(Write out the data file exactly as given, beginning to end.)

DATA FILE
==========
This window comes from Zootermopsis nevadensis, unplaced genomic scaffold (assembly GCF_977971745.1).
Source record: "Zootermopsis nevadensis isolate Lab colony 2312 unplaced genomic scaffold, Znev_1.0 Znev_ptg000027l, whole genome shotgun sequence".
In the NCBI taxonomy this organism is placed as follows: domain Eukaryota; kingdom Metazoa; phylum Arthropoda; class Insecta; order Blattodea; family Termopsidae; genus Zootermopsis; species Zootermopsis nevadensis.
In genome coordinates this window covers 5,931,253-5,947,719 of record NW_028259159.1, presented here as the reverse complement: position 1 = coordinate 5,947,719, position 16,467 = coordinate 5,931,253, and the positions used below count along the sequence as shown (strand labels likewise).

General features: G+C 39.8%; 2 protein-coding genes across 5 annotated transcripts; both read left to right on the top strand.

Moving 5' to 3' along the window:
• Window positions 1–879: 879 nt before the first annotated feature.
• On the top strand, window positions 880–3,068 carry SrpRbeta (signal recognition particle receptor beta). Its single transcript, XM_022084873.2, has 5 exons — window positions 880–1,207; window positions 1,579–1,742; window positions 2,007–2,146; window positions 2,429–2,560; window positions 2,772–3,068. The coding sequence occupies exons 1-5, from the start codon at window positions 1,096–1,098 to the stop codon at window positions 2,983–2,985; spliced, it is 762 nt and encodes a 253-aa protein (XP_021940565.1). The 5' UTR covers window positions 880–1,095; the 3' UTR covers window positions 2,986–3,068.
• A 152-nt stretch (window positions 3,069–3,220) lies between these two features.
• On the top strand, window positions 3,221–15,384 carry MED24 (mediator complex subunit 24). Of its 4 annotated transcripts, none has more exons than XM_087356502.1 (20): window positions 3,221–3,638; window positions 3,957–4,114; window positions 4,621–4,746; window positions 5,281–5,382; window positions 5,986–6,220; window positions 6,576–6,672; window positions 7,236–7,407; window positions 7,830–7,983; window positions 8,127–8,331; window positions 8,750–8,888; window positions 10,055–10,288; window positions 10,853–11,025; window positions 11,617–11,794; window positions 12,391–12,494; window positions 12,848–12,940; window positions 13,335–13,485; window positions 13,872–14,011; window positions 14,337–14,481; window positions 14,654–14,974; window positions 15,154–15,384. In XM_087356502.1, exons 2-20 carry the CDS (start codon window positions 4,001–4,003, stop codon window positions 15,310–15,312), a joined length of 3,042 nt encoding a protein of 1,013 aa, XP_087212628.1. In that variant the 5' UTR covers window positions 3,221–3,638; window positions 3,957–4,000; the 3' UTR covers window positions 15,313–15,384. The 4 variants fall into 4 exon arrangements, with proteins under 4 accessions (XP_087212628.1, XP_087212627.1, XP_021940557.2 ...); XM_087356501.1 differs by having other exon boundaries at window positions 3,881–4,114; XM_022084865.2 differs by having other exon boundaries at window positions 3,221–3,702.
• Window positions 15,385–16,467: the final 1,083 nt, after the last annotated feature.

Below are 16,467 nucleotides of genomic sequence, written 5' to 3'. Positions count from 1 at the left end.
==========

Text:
This window comes from Zootermopsis nevadensis, unplaced genomic scaffold (assembly GCF_977971745.1).
Source record: "Zootermopsis nevadensis isolate Lab colony 2312 unplaced genomic scaffold, Znev_1.0 Znev_ptg000027l, whole genome shotgun sequence".
In the NCBI taxonomy this organism is placed as follows: domain Eukaryota; kingdom Metazoa; phylum Arthropoda; class Insecta; order Blattodea; family Termopsidae; genus Zootermopsis; species Zootermopsis nevadensis.
In genome coordinates this window covers 5,931,253-5,947,719 of record NW_028259159.1, presented here as the reverse complement: position 1 = coordinate 5,947,719, position 16,467 = coordinate 5,931,253, and the positions used below count along the sequence as shown (strand labels likewise).

General features: G+C 39.8%; 2 protein-coding genes across 5 annotated transcripts; both read left to right on the top strand.

Moving 5' to 3' along the window:
• Window positions 1–879: 879 nt before the first annotated feature.
• On the top strand, window positions 880–3,068 carry SrpRbeta (signal recognition particle receptor beta). Its single transcript, XM_022084873.2, has 5 exons — window positions 880–1,207; window positions 1,579–1,742; window positions 2,007–2,146; window positions 2,429–2,560; window positions 2,772–3,068. The coding sequence occupies exons 1-5, from the start codon at window positions 1,096–1,098 to the stop codon at window positions 2,983–2,985; spliced, it is 762 nt and encodes a 253-aa protein (XP_021940565.1). The 5' UTR covers window positions 880–1,095; the 3' UTR covers window positions 2,986–3,068.
• A 152-nt stretch (window positions 3,069–3,220) lies between these two features.
• On the top strand, window positions 3,221–15,384 carry MED24 (mediator complex subunit 24). Of its 4 annotated transcripts, none has more exons than XM_087356502.1 (20): window positions 3,221–3,638; window positions 3,957–4,114; window positions 4,621–4,746; window positions 5,281–5,382; window positions 5,986–6,220; window positions 6,576–6,672; window positions 7,236–7,407; window positions 7,830–7,983; window positions 8,127–8,331; window positions 8,750–8,888; window positions 10,055–10,288; window positions 10,853–11,025; window positions 11,617–11,794; window positions 12,391–12,494; window positions 12,848–12,940; window positions 13,335–13,485; window positions 13,872–14,011; window positions 14,337–14,481; window positions 14,654–14,974; window positions 15,154–15,384. In XM_087356502.1, exons 2-20 carry the CDS (start codon window positions 4,001–4,003, stop codon window positions 15,310–15,312), a joined length of 3,042 nt encoding a protein of 1,013 aa, XP_087212628.1. In that variant the 5' UTR covers window positions 3,221–3,638; window positions 3,957–4,000; the 3' UTR covers window positions 15,313–15,384. The 4 variants fall into 4 exon arrangements, with proteins under 4 accessions (XP_087212628.1, XP_087212627.1, XP_021940557.2 ...); XM_087356501.1 differs by having other exon boundaries at window positions 3,881–4,114; XM_022084865.2 differs by having other exon boundaries at window positions 3,221–3,702.
• Window positions 15,385–16,467: the final 1,083 nt, after the last annotated feature.

Below are 16,467 nucleotides of genomic sequence, written 5' to 3'. Positions count from 1 at the left end.